Unfortunately for Vincent, this story was more complex than the court wanted to believe. Instead of providing the rehabilitation suggested by his psychiatric prison, the judge called Vincent a cold-blooded killer – “it was the best he could do”, a deadpan Gilmer says – and even accused him of having simulated his symptoms before confining him to his cell.

Today, Vincent, a free man since January, still lives in a prison in Virginia. “We were so thrilled when Governor Northam reversed the clemency rejection,” Gilmer said. Until a new obstacle arises. Apparently, moving an inmate from Virginia to an out-of-state hospital is virtually impossible without the explicit cooperation of multiple departments. “All it would take is one phone call to make this all happen,” notes Gilmer. “[Vincent] must be one of the only free men living in prison today with a terminal illness.

The prison problem
This unfiltered look at the prisons of our country marked a discovery for the author. “I had never seen the inside of a prison before, so seeing this for the first time was shocking. It opened my eyes to the world of mass incarceration in America,” he says. The complete lack of primary care physicians speaking out publicly on the subject (with the notable exception of Dr. Sanjay Gupta) was also not lost on Gilmer. [other doctors]or very few, did, so I realized that was a very important story to tell.

In his memoir, Gilmer uses his clinical lens to highlight what he sees as the shortcomings of our prison system, particularly our turnkey approach to treating people with mental illness. It is here that Gilmer asks us to imagine the 800,000 American inmates who suffer from some form of mental illness, a total about 10 times greater than those housed in psychiatric hospitals which make up 40% of the people in our prison system. .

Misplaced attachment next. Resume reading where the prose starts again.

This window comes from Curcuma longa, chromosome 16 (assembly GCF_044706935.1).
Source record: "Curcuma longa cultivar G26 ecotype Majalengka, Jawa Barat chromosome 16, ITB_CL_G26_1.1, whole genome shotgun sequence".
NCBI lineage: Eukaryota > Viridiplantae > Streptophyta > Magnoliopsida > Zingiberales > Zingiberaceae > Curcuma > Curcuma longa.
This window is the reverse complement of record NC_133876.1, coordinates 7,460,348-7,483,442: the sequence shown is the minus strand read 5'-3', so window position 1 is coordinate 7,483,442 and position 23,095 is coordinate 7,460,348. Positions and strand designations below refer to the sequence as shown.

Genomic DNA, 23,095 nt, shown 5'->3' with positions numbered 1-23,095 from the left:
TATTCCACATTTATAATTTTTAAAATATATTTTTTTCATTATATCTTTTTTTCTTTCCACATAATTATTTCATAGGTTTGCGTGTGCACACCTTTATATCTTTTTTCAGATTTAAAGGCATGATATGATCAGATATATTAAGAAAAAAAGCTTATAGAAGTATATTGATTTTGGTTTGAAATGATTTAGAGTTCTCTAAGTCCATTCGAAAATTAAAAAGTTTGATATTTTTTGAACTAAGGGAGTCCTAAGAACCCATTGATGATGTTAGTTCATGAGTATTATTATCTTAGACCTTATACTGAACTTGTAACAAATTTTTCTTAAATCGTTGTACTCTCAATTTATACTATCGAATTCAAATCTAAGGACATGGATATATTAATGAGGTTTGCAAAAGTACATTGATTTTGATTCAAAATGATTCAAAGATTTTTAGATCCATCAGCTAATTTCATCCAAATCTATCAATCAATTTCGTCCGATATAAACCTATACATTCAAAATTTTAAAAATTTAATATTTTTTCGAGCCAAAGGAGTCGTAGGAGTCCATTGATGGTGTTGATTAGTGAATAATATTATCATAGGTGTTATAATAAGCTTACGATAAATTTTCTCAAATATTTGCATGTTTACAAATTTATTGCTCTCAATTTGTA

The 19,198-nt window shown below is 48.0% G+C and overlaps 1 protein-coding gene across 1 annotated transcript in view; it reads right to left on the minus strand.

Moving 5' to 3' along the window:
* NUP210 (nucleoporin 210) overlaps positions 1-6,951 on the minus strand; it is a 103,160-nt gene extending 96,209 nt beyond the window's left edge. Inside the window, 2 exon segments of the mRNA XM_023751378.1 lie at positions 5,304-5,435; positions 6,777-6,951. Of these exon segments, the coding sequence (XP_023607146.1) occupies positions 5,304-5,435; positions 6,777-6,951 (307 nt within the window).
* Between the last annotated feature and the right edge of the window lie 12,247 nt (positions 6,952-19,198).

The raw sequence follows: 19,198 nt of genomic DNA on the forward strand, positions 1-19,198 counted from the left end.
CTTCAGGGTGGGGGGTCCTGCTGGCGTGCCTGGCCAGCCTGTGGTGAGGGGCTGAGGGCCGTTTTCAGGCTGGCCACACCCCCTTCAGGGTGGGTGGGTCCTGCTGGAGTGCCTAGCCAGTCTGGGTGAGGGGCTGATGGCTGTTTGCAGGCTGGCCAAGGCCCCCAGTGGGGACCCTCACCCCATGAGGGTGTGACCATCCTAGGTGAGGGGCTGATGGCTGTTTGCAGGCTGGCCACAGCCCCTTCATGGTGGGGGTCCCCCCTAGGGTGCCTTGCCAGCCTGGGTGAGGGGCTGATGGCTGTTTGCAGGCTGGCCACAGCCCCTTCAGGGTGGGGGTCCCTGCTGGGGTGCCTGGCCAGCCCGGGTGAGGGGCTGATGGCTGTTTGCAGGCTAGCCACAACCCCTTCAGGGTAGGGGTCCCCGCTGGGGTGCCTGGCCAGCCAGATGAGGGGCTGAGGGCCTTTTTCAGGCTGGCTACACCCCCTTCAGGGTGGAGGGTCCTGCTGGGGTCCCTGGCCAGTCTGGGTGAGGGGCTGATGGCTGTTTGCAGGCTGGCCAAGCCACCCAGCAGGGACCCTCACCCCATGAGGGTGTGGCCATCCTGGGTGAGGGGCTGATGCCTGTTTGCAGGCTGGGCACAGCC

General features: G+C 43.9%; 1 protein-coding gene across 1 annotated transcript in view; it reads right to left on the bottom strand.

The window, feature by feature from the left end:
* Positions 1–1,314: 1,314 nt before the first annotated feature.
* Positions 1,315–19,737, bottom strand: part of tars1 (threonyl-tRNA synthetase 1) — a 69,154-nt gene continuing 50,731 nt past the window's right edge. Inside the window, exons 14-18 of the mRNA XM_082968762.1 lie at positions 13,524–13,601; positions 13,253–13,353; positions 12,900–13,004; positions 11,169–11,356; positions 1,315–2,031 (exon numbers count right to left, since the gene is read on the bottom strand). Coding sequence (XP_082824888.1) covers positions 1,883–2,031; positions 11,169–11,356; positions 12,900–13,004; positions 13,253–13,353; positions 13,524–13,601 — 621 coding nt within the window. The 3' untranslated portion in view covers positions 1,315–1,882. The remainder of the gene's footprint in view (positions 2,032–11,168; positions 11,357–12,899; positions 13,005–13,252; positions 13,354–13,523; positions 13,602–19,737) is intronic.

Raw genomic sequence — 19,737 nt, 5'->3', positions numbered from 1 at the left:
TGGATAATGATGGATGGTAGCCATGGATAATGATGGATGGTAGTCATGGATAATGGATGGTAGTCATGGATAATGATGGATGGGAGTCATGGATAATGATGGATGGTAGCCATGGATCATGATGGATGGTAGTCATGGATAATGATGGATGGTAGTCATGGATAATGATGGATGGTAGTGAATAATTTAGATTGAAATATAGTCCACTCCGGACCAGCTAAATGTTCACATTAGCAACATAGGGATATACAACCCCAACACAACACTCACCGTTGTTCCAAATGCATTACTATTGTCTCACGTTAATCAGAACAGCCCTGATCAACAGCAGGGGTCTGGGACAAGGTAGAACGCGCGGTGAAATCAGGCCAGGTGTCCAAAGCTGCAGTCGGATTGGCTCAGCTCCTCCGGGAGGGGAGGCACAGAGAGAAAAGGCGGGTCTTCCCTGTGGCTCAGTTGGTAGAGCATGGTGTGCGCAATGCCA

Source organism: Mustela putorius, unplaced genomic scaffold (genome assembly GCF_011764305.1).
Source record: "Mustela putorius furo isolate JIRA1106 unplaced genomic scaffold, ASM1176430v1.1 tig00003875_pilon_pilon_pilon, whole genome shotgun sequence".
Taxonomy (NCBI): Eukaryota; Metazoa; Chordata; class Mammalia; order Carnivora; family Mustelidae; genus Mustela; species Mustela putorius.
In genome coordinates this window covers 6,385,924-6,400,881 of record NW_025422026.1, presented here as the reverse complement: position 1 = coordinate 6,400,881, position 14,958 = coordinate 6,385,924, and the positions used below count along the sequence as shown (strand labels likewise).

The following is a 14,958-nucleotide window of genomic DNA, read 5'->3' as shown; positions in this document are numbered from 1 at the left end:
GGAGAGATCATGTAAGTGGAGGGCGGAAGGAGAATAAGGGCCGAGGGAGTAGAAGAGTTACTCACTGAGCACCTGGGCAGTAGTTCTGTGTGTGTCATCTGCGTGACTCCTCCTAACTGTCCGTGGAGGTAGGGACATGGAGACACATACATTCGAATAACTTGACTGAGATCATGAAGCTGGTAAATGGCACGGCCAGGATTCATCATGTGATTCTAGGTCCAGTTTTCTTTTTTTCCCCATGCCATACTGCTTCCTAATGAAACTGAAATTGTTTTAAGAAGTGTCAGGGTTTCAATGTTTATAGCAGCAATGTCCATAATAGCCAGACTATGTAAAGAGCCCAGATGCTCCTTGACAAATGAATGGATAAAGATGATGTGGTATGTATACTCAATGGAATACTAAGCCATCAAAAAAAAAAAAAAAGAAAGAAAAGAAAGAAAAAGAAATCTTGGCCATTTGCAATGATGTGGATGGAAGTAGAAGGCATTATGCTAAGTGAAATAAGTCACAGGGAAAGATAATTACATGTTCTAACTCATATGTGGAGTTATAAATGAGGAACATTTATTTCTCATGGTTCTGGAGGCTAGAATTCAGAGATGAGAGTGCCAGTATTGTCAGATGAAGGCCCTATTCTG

“It’s just a tragic number,” he said. “When you think about it as a doctor or as a human being, it shouldn’t make sense to lock up our most vulnerable.”

How do you tackle such deep issues? Gilmer suggests that we start by approaching prison sentences like medical diagnoses: that is, seriously and with a large group of people.

Take, for example, the treatment of cancer. “When we look [those patients], we invite a professional interdisciplinary approach to thinking about surgery for this cancer,” he says. While this includes the disease itself, the type of cancer and its behavior, the counseling also assesses the needs of the patient before choosing an appropriate treatment.

Vincent’s own sentence was sealed, in large part, based on one person’s judgment. Nevertheless, Gilmer is clear that his call is not for a change in the normative system (although his book offers some ideas). Instead, it hopes to provide access to the problems that incarceration creates…and to appeal to our pathos.

“In the book, I talk a lot about reverence for life, which is Schweitzer’s philosophy of how we should support other humans who are fighting to survive,” he says. “Rather, that’s the call I wanted to make: to find pathways to compassion for our fellow humans.”

About the event: Dr. Benjamin Gilmer’s National Writers’ Series Conversation takes place Wednesday, September 21 at 7 p.m. and can be viewed digitally or in person. Live stream tickets are available for $12.50 per household on the National Writers Series website, while in-person tickets range from $5 to $25 and can be purchased through the City Opera House (fee apply for online and telephone purchases). The guest host for the event is Michigan Radio’s In the USA host, April Baer. For more information, please visit nationalwritersseries.org.